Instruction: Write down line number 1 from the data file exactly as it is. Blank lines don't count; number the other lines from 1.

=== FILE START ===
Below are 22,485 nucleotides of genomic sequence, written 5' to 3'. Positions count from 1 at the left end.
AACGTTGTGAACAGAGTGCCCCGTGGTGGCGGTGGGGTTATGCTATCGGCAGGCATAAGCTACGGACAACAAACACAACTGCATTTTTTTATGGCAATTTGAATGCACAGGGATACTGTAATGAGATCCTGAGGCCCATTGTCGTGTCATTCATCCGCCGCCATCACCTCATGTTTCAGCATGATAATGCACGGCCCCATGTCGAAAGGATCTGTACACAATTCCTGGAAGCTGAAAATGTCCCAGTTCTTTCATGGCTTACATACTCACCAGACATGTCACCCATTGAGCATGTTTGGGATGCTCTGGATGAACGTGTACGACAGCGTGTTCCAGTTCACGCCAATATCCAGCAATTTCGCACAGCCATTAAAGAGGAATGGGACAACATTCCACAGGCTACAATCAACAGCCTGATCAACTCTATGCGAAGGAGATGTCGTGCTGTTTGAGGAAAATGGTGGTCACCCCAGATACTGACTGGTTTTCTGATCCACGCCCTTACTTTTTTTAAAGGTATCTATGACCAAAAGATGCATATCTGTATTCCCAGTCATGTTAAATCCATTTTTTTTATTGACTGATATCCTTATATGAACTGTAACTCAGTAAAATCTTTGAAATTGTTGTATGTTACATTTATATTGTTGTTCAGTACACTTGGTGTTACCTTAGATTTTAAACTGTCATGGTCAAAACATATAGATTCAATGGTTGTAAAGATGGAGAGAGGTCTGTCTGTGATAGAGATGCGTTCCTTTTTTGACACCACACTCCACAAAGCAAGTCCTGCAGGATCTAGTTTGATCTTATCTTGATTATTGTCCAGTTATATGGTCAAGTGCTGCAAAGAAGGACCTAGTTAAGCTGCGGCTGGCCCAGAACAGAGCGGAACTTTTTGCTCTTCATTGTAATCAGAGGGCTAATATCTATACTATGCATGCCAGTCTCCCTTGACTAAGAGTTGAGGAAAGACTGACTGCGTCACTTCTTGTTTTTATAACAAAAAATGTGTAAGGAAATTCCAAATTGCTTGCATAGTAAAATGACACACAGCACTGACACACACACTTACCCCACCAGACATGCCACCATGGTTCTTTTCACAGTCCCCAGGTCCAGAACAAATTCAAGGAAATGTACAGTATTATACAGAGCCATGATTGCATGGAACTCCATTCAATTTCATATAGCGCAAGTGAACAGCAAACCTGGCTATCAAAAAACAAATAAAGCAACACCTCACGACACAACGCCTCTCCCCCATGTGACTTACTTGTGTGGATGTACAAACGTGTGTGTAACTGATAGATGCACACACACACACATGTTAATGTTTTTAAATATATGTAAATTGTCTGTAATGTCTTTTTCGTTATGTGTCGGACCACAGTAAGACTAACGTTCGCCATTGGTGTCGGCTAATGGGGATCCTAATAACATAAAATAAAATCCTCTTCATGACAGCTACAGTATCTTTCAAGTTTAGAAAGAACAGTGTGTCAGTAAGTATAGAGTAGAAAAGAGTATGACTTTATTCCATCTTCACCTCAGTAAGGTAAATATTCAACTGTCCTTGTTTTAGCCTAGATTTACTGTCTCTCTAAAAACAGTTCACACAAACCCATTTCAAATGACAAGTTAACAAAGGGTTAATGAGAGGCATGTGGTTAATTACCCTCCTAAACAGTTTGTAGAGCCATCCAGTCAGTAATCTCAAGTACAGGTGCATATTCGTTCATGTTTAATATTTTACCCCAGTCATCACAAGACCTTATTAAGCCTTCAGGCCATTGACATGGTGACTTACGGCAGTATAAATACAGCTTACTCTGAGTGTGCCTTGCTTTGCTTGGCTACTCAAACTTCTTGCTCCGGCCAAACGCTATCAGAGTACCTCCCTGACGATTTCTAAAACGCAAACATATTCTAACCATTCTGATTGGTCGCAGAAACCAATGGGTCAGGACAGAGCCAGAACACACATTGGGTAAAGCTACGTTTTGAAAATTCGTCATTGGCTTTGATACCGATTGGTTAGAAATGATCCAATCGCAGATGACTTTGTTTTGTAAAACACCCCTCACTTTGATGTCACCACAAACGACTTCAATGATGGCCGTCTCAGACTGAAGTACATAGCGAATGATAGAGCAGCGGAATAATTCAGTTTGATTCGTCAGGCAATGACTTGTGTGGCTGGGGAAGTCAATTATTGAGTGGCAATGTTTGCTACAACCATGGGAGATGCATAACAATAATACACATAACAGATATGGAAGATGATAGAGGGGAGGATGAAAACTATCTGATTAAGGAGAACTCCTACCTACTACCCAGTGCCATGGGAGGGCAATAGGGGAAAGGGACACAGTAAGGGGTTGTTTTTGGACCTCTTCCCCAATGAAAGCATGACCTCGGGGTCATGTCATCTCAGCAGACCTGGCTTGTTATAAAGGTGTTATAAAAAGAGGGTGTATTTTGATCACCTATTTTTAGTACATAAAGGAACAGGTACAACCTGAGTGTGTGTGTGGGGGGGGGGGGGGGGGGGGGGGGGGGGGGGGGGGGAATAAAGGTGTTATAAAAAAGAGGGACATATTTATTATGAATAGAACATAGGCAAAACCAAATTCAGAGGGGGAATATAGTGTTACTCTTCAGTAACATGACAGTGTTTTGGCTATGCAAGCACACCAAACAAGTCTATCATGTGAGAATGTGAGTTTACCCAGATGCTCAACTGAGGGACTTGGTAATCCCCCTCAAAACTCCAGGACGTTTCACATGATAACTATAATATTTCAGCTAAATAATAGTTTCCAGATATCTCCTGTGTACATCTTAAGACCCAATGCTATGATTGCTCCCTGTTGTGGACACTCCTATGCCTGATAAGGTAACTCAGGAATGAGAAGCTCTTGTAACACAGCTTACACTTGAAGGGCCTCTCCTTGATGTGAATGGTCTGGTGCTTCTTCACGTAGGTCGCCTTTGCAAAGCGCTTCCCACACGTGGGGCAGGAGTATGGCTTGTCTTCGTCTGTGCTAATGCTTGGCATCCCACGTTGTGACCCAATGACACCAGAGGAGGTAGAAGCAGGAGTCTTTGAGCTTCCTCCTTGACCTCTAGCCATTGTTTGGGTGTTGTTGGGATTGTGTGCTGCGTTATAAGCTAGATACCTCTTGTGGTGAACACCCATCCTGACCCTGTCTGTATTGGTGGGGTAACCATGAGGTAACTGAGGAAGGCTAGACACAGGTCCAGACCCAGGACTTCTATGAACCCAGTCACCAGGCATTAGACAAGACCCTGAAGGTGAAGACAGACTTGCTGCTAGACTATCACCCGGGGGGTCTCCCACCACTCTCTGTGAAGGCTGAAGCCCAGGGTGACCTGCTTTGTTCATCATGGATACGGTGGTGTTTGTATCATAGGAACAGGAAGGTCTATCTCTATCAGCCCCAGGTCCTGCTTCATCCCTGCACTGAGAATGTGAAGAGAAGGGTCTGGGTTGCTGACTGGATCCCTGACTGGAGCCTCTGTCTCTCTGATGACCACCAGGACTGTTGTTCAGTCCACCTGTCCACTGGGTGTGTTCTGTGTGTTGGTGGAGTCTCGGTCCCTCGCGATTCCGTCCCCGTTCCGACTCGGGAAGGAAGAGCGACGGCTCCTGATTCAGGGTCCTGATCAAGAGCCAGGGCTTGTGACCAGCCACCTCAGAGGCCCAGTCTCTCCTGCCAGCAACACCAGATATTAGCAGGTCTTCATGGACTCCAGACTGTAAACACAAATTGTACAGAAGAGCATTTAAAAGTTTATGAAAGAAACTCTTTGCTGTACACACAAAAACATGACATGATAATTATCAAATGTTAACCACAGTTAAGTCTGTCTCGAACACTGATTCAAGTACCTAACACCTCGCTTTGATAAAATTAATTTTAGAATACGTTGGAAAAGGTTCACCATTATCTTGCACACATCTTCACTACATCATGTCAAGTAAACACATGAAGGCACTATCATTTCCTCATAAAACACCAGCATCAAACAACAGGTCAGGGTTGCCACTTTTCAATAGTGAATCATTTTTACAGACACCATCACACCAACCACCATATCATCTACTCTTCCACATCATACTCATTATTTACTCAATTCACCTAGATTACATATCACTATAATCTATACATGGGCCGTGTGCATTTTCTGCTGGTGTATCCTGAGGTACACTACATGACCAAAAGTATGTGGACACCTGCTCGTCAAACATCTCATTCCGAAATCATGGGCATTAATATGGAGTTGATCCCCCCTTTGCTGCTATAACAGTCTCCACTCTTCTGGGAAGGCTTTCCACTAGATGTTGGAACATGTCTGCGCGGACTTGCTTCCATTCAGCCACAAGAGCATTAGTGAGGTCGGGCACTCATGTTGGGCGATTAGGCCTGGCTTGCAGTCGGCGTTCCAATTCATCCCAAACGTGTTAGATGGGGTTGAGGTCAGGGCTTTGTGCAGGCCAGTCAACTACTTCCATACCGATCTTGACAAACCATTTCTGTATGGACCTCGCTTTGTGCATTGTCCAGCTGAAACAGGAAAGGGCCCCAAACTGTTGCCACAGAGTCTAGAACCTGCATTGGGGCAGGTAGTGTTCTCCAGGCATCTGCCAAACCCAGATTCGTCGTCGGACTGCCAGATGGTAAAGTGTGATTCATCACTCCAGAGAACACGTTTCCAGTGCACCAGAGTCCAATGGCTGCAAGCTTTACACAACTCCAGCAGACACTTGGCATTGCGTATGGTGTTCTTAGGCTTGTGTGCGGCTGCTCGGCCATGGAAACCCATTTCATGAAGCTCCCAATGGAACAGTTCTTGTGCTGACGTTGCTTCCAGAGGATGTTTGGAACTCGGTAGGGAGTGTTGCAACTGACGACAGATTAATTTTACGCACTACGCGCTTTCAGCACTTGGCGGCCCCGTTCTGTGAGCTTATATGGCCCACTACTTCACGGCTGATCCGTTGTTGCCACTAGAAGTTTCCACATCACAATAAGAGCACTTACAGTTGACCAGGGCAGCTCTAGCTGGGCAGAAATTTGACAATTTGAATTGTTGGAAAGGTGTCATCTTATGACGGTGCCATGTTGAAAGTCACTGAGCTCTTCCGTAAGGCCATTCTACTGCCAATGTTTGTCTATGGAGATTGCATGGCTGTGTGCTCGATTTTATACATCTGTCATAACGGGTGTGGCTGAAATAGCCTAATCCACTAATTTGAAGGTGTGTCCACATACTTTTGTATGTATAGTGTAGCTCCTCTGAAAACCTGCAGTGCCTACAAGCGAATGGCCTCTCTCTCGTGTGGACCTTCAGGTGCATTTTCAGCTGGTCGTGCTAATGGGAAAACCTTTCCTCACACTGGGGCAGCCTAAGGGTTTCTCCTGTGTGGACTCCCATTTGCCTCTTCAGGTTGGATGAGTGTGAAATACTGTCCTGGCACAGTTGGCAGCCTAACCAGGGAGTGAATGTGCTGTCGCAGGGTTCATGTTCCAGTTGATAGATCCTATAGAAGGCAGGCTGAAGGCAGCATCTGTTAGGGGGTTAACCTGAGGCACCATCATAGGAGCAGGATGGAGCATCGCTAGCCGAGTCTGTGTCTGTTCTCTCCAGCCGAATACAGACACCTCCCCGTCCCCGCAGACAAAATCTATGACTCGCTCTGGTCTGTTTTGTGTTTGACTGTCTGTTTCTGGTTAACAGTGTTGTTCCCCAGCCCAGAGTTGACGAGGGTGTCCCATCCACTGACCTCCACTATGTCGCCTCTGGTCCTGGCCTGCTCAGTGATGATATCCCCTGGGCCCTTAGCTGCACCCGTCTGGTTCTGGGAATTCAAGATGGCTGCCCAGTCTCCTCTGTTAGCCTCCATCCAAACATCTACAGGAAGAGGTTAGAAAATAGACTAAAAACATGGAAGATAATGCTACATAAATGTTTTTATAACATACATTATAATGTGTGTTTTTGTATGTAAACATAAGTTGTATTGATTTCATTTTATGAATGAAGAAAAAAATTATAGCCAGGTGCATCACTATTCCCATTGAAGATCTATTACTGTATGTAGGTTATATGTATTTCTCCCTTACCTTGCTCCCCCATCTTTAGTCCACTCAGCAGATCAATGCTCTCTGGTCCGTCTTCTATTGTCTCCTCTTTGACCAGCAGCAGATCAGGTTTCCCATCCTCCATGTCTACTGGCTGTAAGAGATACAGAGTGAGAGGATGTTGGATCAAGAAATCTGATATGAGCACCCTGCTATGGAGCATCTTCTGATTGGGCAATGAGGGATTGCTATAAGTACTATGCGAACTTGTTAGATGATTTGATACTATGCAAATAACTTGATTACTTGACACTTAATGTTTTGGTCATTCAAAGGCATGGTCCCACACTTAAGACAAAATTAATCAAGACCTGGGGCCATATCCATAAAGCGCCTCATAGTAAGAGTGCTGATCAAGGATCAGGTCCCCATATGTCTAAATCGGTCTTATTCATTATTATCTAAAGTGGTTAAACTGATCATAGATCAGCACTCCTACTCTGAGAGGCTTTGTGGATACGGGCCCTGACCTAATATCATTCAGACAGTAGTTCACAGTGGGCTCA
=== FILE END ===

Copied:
Below are 22,485 nucleotides of genomic sequence, written 5' to 3'. Positions count from 1 at the left end.